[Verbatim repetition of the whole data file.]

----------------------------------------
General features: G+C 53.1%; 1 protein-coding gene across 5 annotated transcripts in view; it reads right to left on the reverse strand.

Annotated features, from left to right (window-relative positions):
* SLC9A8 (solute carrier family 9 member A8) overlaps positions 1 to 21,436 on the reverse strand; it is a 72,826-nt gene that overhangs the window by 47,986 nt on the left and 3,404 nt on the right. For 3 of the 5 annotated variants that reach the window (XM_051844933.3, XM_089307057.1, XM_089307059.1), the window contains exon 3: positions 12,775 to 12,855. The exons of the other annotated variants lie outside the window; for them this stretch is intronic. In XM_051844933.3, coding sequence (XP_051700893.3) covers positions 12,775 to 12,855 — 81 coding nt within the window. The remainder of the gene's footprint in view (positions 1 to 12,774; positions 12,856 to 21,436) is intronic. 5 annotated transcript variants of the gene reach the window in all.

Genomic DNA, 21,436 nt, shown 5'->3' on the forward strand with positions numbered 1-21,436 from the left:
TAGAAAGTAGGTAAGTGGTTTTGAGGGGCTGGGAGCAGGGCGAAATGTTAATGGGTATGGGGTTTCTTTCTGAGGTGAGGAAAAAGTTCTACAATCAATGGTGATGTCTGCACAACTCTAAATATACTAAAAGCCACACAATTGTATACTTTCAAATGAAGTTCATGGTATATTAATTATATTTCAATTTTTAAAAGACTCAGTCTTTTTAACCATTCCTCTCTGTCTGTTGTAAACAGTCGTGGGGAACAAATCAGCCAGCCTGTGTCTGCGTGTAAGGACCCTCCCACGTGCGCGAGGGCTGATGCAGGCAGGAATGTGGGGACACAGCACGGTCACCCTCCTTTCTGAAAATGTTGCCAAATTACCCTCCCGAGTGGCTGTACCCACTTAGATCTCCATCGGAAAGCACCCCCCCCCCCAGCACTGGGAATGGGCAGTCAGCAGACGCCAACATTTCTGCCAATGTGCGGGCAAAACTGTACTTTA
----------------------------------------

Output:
General features: G+C 53.1%; 1 protein-coding gene across 5 annotated transcripts in view; it reads right to left on the reverse strand.

Annotated features, from left to right (window-relative positions):
* SLC9A8 (solute carrier family 9 member A8) overlaps positions 1 to 21,436 on the reverse strand; it is a 72,826-nt gene that overhangs the window by 47,986 nt on the left and 3,404 nt on the right. For 3 of the 5 annotated variants that reach the window (XM_051844933.3, XM_089307057.1, XM_089307059.1), the window contains exon 3: positions 12,775 to 12,855. The exons of the other annotated variants lie outside the window; for them this stretch is intronic. In XM_051844933.3, coding sequence (XP_051700893.3) covers positions 12,775 to 12,855 — 81 coding nt within the window. The remainder of the gene's footprint in view (positions 1 to 12,774; positions 12,856 to 21,436) is intronic. 5 annotated transcript variants of the gene reach the window in all.

Genomic DNA, 21,436 nt, shown 5'->3' on the forward strand with positions numbered 1-21,436 from the left:
TAGAAAGTAGGTAAGTGGTTTTGAGGGGCTGGGAGCAGGGCGAAATGTTAATGGGTATGGGGTTTCTTTCTGAGGTGAGGAAAAAGTTCTACAATCAATGGTGATGTCTGCACAACTCTAAATATACTAAAAGCCACACAATTGTATACTTTCAAATGAAGTTCATGGTATATTAATTATATTTCAATTTTTAAAAGACTCAGTCTTTTTAACCATTCCTCTCTGTCTGTTGTAAACAGTCGTGGGGAACAAATCAGCCAGCCTGTGTCTGCGTGTAAGGACCCTCCCACGTGCGCGAGGGCTGATGCAGGCAGGAATGTGGGGACACAGCACGGTCACCCTCCTTTCTGAAAATGTTGCCAAATTACCCTCCCGAGTGGCTGTACCCACTTAGATCTCCATCGGAAAGCACCCCCCCCCCCAGCACTGGGAATGGGCAGTCAGCAGACGCCAACATTTCTGCCAATGTGCGGGCAAAACTGTACTTTA